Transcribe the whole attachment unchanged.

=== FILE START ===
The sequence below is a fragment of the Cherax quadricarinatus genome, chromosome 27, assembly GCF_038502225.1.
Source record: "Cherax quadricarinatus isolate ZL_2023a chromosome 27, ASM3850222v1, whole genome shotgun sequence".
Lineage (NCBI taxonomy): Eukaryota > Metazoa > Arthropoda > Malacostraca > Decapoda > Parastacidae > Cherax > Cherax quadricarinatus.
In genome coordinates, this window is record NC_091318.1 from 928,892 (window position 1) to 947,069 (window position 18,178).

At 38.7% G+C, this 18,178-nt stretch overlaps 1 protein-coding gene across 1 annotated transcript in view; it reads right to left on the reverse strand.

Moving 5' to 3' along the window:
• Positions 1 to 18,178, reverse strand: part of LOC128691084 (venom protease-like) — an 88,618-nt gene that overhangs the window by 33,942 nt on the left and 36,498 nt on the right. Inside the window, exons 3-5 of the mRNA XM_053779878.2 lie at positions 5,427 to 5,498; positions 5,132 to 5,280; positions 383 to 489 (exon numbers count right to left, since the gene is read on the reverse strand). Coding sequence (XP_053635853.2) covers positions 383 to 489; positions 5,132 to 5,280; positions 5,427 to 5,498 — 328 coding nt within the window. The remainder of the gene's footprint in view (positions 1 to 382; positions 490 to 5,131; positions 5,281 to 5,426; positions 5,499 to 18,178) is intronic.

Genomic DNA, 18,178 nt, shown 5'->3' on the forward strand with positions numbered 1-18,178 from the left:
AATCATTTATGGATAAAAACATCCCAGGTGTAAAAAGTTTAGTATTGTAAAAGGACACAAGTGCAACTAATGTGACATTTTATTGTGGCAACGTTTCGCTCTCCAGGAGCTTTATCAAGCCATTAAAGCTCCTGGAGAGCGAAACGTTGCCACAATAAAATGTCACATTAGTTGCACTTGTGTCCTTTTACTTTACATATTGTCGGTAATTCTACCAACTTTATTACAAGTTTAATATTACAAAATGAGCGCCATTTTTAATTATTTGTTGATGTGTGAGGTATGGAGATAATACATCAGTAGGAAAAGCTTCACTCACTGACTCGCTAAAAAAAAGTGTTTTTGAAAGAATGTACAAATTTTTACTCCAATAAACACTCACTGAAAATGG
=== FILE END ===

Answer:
The sequence below is a fragment of the Cherax quadricarinatus genome, chromosome 27, assembly GCF_038502225.1.
Source record: "Cherax quadricarinatus isolate ZL_2023a chromosome 27, ASM3850222v1, whole genome shotgun sequence".
Lineage (NCBI taxonomy): Eukaryota > Metazoa > Arthropoda > Malacostraca > Decapoda > Parastacidae > Cherax > Cherax quadricarinatus.
In genome coordinates, this window is record NC_091318.1 from 928,892 (window position 1) to 947,069 (window position 18,178).

At 38.7% G+C, this 18,178-nt stretch overlaps 1 protein-coding gene across 1 annotated transcript in view; it reads right to left on the reverse strand.

Moving 5' to 3' along the window:
• Positions 1 to 18,178, reverse strand: part of LOC128691084 (venom protease-like) — an 88,618-nt gene that overhangs the window by 33,942 nt on the left and 36,498 nt on the right. Inside the window, exons 3-5 of the mRNA XM_053779878.2 lie at positions 5,427 to 5,498; positions 5,132 to 5,280; positions 383 to 489 (exon numbers count right to left, since the gene is read on the reverse strand). Coding sequence (XP_053635853.2) covers positions 383 to 489; positions 5,132 to 5,280; positions 5,427 to 5,498 — 328 coding nt within the window. The remainder of the gene's footprint in view (positions 1 to 382; positions 490 to 5,131; positions 5,281 to 5,426; positions 5,499 to 18,178) is intronic.

Genomic DNA, 18,178 nt, shown 5'->3' on the forward strand with positions numbered 1-18,178 from the left:
AATCATTTATGGATAAAAACATCCCAGGTGTAAAAAGTTTAGTATTGTAAAAGGACACAAGTGCAACTAATGTGACATTTTATTGTGGCAACGTTTCGCTCTCCAGGAGCTTTATCAAGCCATTAAAGCTCCTGGAGAGCGAAACGTTGCCACAATAAAATGTCACATTAGTTGCACTTGTGTCCTTTTACTTTACATATTGTCGGTAATTCTACCAACTTTATTACAAGTTTAATATTACAAAATGAGCGCCATTTTTAATTATTTGTTGATGTGTGAGGTATGGAGATAATACATCAGTAGGAAAAGCTTCACTCACTGACTCGCTAAAAAAAAGTGTTTTTGAAAGAATGTACAAATTTTTACTCCAATAAACACTCACTGAAAATGG